How can you turn into a cryptocurrency broker?
Finally, we got there! 🎉
Three actionable ways exist:
To kickstart a regulated stand-alone crypto broker
To get a crypto broker franchise, and
To become a liquidity network broker.
Let's examine each.
1. Opening a regulated cryptocurrency broker
It's difficult. Especially If you're targeting first-world users.
You must comply with many regulatory, technical, financial, HR, and reporting obligations to keep your organization running. Some are mentioned above.
The licensing process depends on the products you want to offer (spots or derivatives) and the geographic areas you plan to service. There are no general rules for that.
In an overgeneralized way, here are the boxes you will have to check:
capital availability (usually a large amount of capital c is required)
You will have to move some of your team members to the nation providing the license in order to establish an office presence there.
the core team with the necessary professional training (especially applies to CEO, Head of Trading, Assistant to Head of Trading, etc.)
infrastructure that is trustworthy and secure
adopted proper AML/KYC/financial monitoring policies, etc.
Assuming you passed, what's next?
I bet it won’t be mind-blowing for you that the license is just a part of the deal. It won't attract clients or revenue.
To bring in high-dollar clientele, you must be a killer marketer and seller. It's not easy to convince people to give you money.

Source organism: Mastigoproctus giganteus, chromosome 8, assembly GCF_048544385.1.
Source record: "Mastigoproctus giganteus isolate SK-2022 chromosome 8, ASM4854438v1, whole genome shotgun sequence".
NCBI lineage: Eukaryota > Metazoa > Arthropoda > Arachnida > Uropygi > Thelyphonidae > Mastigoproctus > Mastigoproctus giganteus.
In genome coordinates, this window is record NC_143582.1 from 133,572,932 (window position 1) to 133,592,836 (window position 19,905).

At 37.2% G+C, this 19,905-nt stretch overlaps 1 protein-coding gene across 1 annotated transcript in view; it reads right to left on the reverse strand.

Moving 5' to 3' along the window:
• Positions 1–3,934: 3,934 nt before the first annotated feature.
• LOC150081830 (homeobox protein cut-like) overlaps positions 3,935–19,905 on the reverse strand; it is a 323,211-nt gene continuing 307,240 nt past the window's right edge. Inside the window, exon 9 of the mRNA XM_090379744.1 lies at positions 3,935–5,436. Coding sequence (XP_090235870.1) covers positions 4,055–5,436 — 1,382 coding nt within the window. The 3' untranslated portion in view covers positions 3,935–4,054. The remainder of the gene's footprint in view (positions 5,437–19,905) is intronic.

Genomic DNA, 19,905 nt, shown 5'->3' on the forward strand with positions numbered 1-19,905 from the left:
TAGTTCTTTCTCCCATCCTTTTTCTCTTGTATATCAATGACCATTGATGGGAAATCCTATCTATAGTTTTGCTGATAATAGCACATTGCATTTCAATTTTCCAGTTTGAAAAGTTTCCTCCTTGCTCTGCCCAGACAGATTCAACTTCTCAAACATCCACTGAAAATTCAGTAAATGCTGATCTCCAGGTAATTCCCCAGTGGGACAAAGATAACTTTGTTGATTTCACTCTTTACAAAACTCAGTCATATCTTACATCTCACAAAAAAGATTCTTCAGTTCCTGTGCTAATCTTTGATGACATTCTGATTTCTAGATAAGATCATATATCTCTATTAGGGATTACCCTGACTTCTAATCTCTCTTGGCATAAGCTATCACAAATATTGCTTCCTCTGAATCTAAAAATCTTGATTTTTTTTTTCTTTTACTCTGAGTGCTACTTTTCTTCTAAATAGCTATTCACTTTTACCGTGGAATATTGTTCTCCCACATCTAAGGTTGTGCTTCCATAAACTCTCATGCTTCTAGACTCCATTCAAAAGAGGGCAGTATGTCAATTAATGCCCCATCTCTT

You'll need to be a great business developer to form successful, long-term agreements with exchanges (ideally for no fees), liquidity providers, banks, payment gates, etc. Persuade clients.
It's a tough job, isn't it?
I expect a Quora-type question here:
Can I start an unlicensed crypto broker?
Well, there is always a workaround with crypto!
You can register your broker in a free-trade zone like Seychelles to avoid US and other markets with strong watchdogs.
This is neither wise nor sustainable.
First, such experiments are illegal.
Second, you'll have trouble attracting clients and strategic partners.
A license equals trust. That’s it.
Even a pseudo-license from Mauritius matters.
Here are this method's benefits and downsides.
As you navigate this difficult and expensive legal process, you run the risk of missing out on business prospects. It's quite simple to become excellent compliance yet unable to work. Because your competitors are already courting potential customers while you are focusing all of your effort on paperwork.
Only God knows how long it will take you to pass the break-even point when everything with the license has been completed.
It is a money-burning business, especially in the beginning when the majority of your expenses will go toward marketing, sales, and maintaining license requirements. Make sure you have the fortitude and resources necessary to face such a difficult challenge.
It may eventually develop into a tool for making money. Because big guys who are professionals at trading require a white-glove regulated brokerage. You have every possibility if you work hard in the areas of sales, marketing, business development, and wealth. Simply put, everything must align.